Barren Worlds


The Bible doesn’t just give us a bunch of facts; it shows us how God works. Many Christians read the Scriptures without any thought of the processes going on in each narrative, let alone in the big picture. So when a question such as “Is there life on other planets?” gets asked, most reply, “The Bible doesn’t tell us.” Well, yes it does. But it seems you weren’t paying attention.

If you were paying attention, perhaps you’ve been sucked in by academia’s humanistic view that the Scriptures are a product of history rather than the other way around. [1] Nothing could be further from the truth. Regardless of their current influence and stature, the history of Jesus’ Church barely ever finds traces of such uninspired in the tread of His unstoppable hiking boots.

The main point of the Bible Matrix has been to show how God works, and to interpret the Bible, and history, accordingly. The Biblical history is all about seed and fruit, about barrenness and fruitfulness, about gathering and scattering, and all through the process of Covenant. The modern mind passes over this often repeated theme as though it was only the concern of subsistence farming (Land) and tribal life (womb), both cursed in Genesis 3. Well, the modern mind is correct to a point. But God’s creation is a fractal, and once this fact is received, we see the same processes found in farming and families going on in investment banking, global demographics, software development and even in spiritual warfare.

What process am I talking about? The process of “increase” through faithfulness to a Covenant with God. Real growth is achieved through delayed gratification in obedience to God. We fast that we may enjoy a greater feast.

God could certainly have put life on other planets, but the Spirit only hovered over– “overshadowed”–this one. The “Land” is always feminine, and made fruitful by Covenant. Out of all the worlds, God chose this one. While the other planets are barren, this one has many children. The physical Creation by God, and the subsequent social Creation delegated to the charge of Adam, are inseparable. [2]

However, we also see the dominion of Christ, through the Gospel, expanding throughout history. If we colonize other planets, it will be “by Covenant,” with technologies given to us by the Spirit of God, and through the sacrifice of individuals with the desire for new frontiers inherent in the Gospel.

So, there’s no life on other planets, yet. Based on how God has worked in the past, it is very likely there will be. The Spirit will overshadow the worlds, but not as He did in Genesis 1. The Spirit now dwells in the Sons of God, making us co-workers with Him–by Covenant–in the maturity of mankind and the conquest of Creation. Perhaps this task will be carried out by the glorified redeemed, but we’ve already made a start, haven’t we?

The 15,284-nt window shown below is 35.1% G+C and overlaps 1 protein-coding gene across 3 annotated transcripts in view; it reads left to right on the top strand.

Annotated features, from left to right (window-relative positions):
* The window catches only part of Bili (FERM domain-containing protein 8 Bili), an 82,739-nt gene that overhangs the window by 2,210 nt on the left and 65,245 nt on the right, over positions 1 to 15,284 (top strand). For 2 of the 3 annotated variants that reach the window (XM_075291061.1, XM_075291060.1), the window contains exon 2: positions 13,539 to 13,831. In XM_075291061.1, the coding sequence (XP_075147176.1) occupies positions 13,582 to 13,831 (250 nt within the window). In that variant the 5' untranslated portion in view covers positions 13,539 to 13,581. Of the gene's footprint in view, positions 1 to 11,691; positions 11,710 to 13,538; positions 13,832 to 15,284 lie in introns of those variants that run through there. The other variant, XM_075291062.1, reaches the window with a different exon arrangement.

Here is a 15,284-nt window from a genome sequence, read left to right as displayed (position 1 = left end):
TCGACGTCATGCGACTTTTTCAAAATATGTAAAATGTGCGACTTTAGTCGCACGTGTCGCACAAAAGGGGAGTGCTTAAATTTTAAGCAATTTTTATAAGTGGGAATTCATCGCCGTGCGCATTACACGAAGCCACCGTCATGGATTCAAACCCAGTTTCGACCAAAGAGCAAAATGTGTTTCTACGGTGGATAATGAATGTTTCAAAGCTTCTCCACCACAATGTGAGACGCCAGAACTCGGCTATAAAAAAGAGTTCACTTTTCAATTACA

One day, the phrase “the new world” could be quite literal. Hopefully by then the balance between cultivation and plunder will be “a just measure.” God’s increase begins with wisdom.

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[1] See Did Plato Read Moses?
[2] Check your boots for hyperpreterism in a decade or two.

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5 Responses to “Barren Worlds”

  • Simon Kennedy Says:

    I assume that this set you off. Hehe, yes, well fair enough. You have a much bigger imagination than our pastor, and it seems you also have a bigger view of what Christ’s rule means for this age. I’m postmil, so I’m cheering on the side here. I’m not sure that people would be able to grasp everything you’re getting at, but surely the New Heavens and the New Earth idea isn’t as narrow as what our puny brains can handle. I will enjoy colonising the planets once they have been renewed along with everything else. That is a cool thought, which I’d never thought of before.

  • Mike Bull Says:

    Yes, that was it. It takes a lot of work to feed a blog, and this one is always hungry.

  • QuantumGreg Says:

    Mike there is a curious verse that has always sparked my Star Trekkie imagination:

    “And beware lest you raise your eyes to heaven, and when you see the sun and the moon and the stars, all the host of heaven, you be drawn away and bow down to them and serve them, things that the Lord your God has allotted to all the peoples under the whole heaven” (Deuteronomy 4:19).

    I’m sure it doesn’t mean what I want it to mean… that is, God gave us the host of heaven as an allotment (to explore, colonize, etc.) but probably just means the host of heaven serves all mankind with its original purpose, marking time and events. But nevertheless, I still like it! :)

  • Dave Says:

    thanks for this post - nice to see i’m not the only one who thinks like this :-) Even though Gene Roddenberry was supposedly an atheist, I’ve always thought of him as a good post-millennialist

  • Mike Bull Says:

    Greg – I think it means we are not supposed to worship the Creation, or the host of heaven (angels). By God’s Spirit we are now the Sons of God, the true host of heaven (the angels were just “acting” sons). We only bow to God and to each other, made in His image.

    Dave – Gene Rod was a communist, so his utopia was Christ-inspired but Christless: the right end with the wrong means.